What can users achieve with this latest version of Impulse?

1) Infinite control

With Impulse 1.1, users will now have the opportunity to experience unlimited flexibility in the control of our systems via Python scripts. In Impulse, we already have an advanced yet easy-to-use profile builder that enables you to design your own experiments. All the basic functionalities that you would require, like creating temperature ramps or pulses, are made possible with the profile builder. However, if you would like to perform more customized experiments involving for example, a particular temperature curve, more flexibility is required. This is exactly where scripting comes in. It will enable you to control multiple stimuli within our systems in any way you please.

You can also create your own feedback loops, where you can interdependently control multiple stimuli in your experiment. Specifically, you can create scripts that look at one parameter and based on some calculation or analysis that you perform on that measurement, it will subsequently control another parameter.

2) Systems integration

With Python, you can write scripts that not only control stimuli within our in situ systems, but also integrate other hardware in your experiment setup that also have an API. For example, you can trigger the data capturing of your camera from the same scripts that control your stimuli and direct the entire experiment. Moreover, in regards to data integration, scripting also allows for the real time tagging of your imaging data with all the parameters of our in situ systems. Ultimately, the main benefit of this hardware integration capability is that it makes the control of the orchestra of equipment in your in situ experiments a lot easier. You can synchronize the control of all the different equipment from one place and in that way make sure that each instrument performs its task at the right moment. 

3) Processing and analysis

Python offers thousands of open-source modules that include all kinds of functionalities that allow for real-time processing and analysis of your experimental data. Therefore, with scripting you can draw conclusions from your experiments much faster.

How can users get access to Python scripts?

Overtime, we will be building an opensource database on Github where there will be numerous scripts that perform all kinds of experimental controls, integrations with other equipment, and data processing and analysis. You can use these scripts as is or customize them according to your needs. Our Github page not only offers example scripts that you can easily download, but it also includes tutorials that will help beginner programmers get started with Python programming. In fact, it should help anyone, from basic beginners to more advanced users. Of course, aside from our own database, you can find numerous scripts online as there is plenty of opensource information available online.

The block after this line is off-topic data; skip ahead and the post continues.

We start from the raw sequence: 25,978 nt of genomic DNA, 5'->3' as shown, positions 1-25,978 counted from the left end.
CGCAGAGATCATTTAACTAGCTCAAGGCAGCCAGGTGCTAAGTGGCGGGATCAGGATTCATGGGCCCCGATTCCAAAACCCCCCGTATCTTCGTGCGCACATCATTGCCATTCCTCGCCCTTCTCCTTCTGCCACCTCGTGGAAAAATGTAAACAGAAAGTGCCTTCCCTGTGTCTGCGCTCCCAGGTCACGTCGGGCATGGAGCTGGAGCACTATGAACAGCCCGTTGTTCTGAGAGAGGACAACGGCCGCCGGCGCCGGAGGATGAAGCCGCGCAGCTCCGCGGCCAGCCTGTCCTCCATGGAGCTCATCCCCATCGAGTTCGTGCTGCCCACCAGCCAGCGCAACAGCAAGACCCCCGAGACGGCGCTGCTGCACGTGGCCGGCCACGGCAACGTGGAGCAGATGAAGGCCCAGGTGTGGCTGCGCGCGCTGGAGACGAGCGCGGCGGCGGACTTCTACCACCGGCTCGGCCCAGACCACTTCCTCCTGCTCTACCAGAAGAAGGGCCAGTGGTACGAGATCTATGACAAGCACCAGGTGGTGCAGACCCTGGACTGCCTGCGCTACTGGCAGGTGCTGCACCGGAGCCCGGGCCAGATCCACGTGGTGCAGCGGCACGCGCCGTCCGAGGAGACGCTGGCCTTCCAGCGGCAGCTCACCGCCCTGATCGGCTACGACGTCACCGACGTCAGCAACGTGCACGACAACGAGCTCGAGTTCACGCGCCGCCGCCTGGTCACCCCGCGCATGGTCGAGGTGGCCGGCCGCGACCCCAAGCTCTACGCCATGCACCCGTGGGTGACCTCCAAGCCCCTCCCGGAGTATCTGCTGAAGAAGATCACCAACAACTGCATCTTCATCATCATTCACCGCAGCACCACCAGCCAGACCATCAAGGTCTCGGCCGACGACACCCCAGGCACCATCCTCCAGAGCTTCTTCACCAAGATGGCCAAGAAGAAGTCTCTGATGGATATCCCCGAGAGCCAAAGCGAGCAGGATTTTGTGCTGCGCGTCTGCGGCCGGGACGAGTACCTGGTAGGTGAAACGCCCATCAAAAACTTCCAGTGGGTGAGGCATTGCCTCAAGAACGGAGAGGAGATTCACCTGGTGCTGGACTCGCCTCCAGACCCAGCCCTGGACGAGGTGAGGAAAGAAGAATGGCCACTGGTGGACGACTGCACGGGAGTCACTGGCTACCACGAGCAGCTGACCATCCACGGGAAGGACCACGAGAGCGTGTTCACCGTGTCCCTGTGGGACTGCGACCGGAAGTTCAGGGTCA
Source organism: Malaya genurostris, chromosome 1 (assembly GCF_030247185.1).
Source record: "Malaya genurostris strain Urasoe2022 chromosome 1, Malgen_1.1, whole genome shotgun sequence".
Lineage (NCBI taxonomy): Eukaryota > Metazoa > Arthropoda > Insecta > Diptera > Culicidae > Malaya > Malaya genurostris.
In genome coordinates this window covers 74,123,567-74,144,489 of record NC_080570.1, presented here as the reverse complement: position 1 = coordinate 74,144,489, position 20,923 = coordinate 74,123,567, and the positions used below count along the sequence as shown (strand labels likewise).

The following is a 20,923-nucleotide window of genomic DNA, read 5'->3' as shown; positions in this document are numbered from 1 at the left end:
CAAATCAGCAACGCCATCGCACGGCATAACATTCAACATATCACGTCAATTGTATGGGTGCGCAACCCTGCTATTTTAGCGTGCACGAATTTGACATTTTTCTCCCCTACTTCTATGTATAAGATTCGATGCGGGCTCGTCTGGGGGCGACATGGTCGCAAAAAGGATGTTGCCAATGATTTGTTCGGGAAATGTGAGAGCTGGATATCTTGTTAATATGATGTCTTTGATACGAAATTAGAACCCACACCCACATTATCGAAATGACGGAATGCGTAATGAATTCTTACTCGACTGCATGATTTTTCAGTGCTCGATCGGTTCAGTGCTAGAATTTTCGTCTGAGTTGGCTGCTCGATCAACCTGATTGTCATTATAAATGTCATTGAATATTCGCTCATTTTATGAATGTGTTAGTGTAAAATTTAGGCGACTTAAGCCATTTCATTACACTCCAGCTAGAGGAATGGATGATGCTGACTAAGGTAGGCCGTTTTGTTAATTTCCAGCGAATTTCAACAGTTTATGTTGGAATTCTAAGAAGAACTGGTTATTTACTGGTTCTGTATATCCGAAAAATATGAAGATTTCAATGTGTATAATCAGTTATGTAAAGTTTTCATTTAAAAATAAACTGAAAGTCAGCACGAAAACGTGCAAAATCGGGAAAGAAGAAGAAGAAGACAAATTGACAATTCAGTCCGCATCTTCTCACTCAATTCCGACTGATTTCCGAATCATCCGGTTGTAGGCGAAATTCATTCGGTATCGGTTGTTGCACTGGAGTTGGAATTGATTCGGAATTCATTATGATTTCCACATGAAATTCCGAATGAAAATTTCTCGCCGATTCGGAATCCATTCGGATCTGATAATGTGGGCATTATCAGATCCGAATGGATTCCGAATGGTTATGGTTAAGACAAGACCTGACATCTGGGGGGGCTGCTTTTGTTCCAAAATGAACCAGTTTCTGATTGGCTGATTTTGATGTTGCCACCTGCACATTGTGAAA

What led you to develop this new version of Impulse?

The vision of impulse is to make in situ experiments a lot easier and more efficient to perform. When developing and improving our software, I always put myself in the mindset of our customer and think what they would like to see. For some customers, they want to perform experiments that have never been done before. The development of Impulse 1.1 will enable this experimental flexibility and freedom. We want to give users the opportunity but also the inspiration to break the boundaries of research.

For those users who desire more basic functionalities and an easy-to-use environment, our current Impulse user interface delivers just that. With our new Python interface, we now offer unlimited flexibility to any user who would like to perform experiments that our current user interface does not allow. Of course, we will still be expanding the capabilities of the user interface of Impulse and the software itself. Ultimately, we are very proud to have found a way to develop a software that maintains ease-of-use while still offering users limitless flexibility.

Which future developments lie ahead?

Besides the Python control of the system, this API also opens the doors for new integrations into all kinds of software platforms that will be showing up in the near future. We will always strive to find innovative ways to give our customers a fully integrated user experience.

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Visualizing the structural evolution of thermally-decaying platinum nanowires

Visualizing the structural evolution of thermally-decaying platinum nanowires

Using our Wildfire system, scientists gain an exceptional in-depth understanding of the morphological changes of platinum nanowires at certain temperatures

Original article by Torsten Walbert, Falk Muench, Yangyiwei Yang, Ulrike Kunz, Bai-Xiang Xu, Wolfgang Ensinger, and Leopoldo Molina-Luna

Torsten feature image

The morphological transformation of a platinum nanowire as temperature increases and the two domain types observed

Metal nanowires represent a main class of one-dimensional nanomaterials and have been proven essential for a wide range of applications. Previous works on electrodeposited nanowires focused on ex situ SEM characterization, which is limited in terms of resolution and unable to monitor internal nanostructure changes. Using the DENSsolutions Wildfire system, Torsten Walbert and his colleagues from the Materials Analysis group and Prof. Leopoldo Molina-Luna from the Advanced Electron Microscopy (AEM) Division at the Institute for Materials Science, TU Darmstadt were able to investigate via in situ TEM the influence of temperature on polycrystalline platinum nanowires. Observing this process under remarkably high resolution enabled them to capture for the first time the internal transformations during both early and intermediate stages of the platinum nanowire decay.